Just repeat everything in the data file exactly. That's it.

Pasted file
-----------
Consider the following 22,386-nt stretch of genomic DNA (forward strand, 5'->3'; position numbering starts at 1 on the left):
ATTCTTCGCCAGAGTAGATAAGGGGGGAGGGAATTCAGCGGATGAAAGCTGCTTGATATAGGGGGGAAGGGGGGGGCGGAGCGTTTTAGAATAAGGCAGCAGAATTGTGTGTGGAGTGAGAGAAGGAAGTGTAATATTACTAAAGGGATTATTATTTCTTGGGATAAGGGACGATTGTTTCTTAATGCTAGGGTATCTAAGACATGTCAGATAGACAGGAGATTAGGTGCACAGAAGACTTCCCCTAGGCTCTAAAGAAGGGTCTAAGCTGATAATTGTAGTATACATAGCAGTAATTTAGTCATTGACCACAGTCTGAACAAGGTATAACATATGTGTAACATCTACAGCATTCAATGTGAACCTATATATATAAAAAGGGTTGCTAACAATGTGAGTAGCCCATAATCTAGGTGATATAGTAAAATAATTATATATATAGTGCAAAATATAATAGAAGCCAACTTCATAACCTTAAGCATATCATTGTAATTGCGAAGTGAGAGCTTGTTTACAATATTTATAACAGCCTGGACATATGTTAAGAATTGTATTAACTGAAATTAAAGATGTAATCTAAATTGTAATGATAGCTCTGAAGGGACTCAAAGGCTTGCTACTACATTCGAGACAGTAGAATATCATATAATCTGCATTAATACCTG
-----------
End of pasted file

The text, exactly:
Consider the following 22,386-nt stretch of genomic DNA (forward strand, 5'->3'; position numbering starts at 1 on the left):
ATTCTTCGCCAGAGTAGATAAGGGGGGAGGGAATTCAGCGGATGAAAGCTGCTTGATATAGGGGGGAAGGGGGGGGCGGAGCGTTTTAGAATAAGGCAGCAGAATTGTGTGTGGAGTGAGAGAAGGAAGTGTAATATTACTAAAGGGATTATTATTTCTTGGGATAAGGGACGATTGTTTCTTAATGCTAGGGTATCTAAGACATGTCAGATAGACAGGAGATTAGGTGCACAGAAGACTTCCCCTAGGCTCTAAAGAAGGGTCTAAGCTGATAATTGTAGTATACATAGCAGTAATTTAGTCATTGACCACAGTCTGAACAAGGTATAACATATGTGTAACATCTACAGCATTCAATGTGAACCTATATATATAAAAAGGGTTGCTAACAATGTGAGTAGCCCATAATCTAGGTGATATAGTAAAATAATTATATATATAGTGCAAAATATAATAGAAGCCAACTTCATAACCTTAAGCATATCATTGTAATTGCGAAGTGAGAGCTTGTTTACAATATTTATAACAGCCTGGACATATGTTAAGAATTGTATTAACTGAAATTAAAGATGTAATCTAAATTGTAATGATAGCTCTGAAGGGACTCAAAGGCTTGCTACTACATTCGAGACAGTAGAATATCATATAATCTGCATTAATACCTG